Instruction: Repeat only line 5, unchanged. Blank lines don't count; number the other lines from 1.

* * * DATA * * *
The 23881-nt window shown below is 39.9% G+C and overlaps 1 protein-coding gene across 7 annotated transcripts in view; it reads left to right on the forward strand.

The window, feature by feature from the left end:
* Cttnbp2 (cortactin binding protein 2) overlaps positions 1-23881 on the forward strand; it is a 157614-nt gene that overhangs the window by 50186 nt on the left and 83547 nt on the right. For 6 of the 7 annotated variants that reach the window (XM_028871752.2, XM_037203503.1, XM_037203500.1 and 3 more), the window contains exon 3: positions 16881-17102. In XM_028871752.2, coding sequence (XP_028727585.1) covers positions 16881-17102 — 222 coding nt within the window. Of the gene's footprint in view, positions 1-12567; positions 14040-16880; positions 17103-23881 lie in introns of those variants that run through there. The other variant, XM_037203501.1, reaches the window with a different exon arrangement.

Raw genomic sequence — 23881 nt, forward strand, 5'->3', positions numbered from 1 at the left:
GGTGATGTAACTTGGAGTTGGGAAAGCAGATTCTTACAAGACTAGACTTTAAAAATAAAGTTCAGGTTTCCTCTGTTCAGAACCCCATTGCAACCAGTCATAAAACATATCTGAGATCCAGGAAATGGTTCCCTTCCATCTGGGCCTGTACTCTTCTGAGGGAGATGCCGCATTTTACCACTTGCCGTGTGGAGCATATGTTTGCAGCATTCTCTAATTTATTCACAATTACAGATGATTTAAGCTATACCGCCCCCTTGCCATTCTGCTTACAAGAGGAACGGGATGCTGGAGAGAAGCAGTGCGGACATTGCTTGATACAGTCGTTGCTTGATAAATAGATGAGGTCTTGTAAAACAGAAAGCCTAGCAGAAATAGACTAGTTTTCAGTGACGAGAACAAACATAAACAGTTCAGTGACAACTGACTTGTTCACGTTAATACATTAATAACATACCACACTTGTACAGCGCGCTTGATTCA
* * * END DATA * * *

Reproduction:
GGTGATGTAACTTGGAGTTGGGAAAGCAGATTCTTACAAGACTAGACTTTAAAAATAAAGTTCAGGTTTCCTCTGTTCAGAACCCCATTGCAACCAGTCATAAAACATATCTGAGATCCAGGAAATGGTTCCCTTCCATCTGGGCCTGTACTCTTCTGAGGGAGATGCCGCATTTTACCACTTGCCGTGTGGAGCATATGTTTGCAGCATTCTCTAATTTATTCACAATTACAGATGATTTAAGCTATACCGCCCCCTTGCCATTCTGCTTACAAGAGGAACGGGATGCTGGAGAGAAGCAGTGCGGACATTGCTTGATACAGTCGTTGCTTGATAAATAGATGAGGTCTTGTAAAACAGAAAGCCTAGCAGAAATAGACTAGTTTTCAGTGACGAGAACAAACATAAACAGTTCAGTGACAACTGACTTGTTCACGTTAATACATTAATAACATACCACACTTGTACAGCGCGCTTGATTCA